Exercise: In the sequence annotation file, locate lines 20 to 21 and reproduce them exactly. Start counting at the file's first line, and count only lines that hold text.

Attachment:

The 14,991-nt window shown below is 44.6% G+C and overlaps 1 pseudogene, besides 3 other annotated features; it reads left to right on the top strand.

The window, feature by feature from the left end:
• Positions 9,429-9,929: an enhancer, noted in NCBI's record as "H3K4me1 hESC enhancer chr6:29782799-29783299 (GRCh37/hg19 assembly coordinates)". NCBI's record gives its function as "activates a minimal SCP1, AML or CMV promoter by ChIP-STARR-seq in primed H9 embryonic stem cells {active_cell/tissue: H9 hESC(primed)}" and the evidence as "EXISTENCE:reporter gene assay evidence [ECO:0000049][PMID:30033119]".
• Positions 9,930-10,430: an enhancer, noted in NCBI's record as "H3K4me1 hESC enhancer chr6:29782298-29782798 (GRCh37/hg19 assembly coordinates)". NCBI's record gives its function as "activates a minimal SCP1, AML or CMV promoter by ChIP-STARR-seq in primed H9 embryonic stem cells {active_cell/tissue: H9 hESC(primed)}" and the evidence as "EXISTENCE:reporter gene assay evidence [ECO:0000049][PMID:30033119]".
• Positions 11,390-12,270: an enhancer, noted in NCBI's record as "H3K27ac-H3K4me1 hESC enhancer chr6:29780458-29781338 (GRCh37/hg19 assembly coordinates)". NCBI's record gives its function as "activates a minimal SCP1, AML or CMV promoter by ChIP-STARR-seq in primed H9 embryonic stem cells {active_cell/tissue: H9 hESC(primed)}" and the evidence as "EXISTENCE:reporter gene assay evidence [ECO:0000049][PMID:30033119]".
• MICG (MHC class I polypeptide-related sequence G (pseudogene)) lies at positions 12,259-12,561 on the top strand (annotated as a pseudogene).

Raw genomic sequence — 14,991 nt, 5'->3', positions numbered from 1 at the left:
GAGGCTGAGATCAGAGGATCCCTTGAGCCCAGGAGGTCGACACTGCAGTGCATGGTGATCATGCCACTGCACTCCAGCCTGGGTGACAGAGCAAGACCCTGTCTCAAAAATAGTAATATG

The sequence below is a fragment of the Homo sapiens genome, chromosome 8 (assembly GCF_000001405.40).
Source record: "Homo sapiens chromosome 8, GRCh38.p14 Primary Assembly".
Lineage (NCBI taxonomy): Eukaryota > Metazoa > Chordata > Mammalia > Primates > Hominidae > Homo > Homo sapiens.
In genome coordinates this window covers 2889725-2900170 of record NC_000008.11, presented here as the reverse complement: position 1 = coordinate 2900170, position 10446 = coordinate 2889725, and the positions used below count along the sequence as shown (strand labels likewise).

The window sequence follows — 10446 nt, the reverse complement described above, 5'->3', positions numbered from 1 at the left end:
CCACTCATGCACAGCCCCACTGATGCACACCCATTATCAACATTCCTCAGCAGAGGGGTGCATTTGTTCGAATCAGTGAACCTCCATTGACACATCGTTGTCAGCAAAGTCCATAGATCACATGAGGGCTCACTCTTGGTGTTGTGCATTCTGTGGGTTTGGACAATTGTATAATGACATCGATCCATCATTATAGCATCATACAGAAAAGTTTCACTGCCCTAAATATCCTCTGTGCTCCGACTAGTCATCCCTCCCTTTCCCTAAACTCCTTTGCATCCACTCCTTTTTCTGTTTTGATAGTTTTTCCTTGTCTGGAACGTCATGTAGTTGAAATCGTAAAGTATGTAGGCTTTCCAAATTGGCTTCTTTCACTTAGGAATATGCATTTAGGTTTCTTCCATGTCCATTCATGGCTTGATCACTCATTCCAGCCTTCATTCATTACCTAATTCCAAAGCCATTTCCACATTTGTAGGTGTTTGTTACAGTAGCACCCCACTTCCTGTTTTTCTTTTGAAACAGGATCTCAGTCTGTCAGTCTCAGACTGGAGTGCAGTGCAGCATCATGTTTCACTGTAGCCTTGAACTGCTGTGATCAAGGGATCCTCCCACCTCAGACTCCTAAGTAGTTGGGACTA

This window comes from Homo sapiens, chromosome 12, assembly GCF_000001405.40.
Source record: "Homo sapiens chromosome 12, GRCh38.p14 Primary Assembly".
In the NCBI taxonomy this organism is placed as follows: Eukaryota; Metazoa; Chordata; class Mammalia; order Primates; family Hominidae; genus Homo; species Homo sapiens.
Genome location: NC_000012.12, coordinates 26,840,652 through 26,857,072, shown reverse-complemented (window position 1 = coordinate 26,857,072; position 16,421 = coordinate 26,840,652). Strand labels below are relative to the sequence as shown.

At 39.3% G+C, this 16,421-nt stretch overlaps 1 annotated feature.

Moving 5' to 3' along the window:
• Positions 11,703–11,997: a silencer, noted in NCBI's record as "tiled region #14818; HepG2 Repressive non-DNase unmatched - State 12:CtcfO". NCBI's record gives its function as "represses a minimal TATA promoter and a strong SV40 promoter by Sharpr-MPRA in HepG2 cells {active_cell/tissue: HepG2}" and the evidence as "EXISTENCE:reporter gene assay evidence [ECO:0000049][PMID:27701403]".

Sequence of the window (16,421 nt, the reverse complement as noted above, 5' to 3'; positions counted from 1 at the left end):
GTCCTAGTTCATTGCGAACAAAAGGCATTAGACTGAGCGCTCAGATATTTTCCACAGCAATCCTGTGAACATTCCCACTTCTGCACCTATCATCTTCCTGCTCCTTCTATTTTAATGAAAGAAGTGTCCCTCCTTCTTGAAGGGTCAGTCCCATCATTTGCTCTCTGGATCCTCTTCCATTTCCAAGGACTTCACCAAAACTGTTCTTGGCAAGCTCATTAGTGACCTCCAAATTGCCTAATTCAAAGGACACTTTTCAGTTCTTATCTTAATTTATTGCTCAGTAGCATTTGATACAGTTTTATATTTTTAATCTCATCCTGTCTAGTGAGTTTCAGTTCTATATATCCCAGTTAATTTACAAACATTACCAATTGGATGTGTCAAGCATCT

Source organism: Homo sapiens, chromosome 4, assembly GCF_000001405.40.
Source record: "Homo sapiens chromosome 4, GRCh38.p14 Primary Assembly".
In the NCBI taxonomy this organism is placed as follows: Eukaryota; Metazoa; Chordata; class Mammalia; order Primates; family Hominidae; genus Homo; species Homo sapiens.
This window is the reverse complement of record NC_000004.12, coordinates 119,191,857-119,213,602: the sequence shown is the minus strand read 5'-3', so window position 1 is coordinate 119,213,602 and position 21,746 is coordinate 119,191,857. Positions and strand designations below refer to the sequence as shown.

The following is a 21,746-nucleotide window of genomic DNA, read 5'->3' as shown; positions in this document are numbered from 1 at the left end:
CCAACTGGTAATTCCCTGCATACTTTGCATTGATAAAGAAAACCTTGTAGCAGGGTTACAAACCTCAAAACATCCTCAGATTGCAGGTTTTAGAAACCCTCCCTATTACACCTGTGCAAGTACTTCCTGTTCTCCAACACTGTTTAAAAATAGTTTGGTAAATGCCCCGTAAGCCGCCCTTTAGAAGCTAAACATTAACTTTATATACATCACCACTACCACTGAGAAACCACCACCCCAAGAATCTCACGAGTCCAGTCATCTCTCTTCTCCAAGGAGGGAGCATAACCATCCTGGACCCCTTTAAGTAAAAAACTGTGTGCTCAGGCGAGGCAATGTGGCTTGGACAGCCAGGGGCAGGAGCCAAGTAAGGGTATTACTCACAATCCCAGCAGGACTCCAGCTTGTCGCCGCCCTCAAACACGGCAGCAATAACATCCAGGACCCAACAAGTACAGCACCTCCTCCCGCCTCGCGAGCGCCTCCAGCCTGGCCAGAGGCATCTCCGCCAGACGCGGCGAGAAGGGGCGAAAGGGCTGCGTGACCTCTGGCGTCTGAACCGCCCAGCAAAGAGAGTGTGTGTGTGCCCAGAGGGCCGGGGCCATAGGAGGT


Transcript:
Moving 5' to 3' along the window:
• Positions 11,703–11,997: a silencer, noted in NCBI's record as "tiled region #14818; HepG2 Repressive non-DNase unmatched - State 12:CtcfO". NCBI's record gives its function as "represses a minimal TATA promoter and a strong SV40 promoter by Sharpr-MPRA in HepG2 cells {active_cell/tissue: HepG2}" and the evidence as "EXISTENCE:reporter gene assay evidence [ECO:0000049][PMID:27701403]".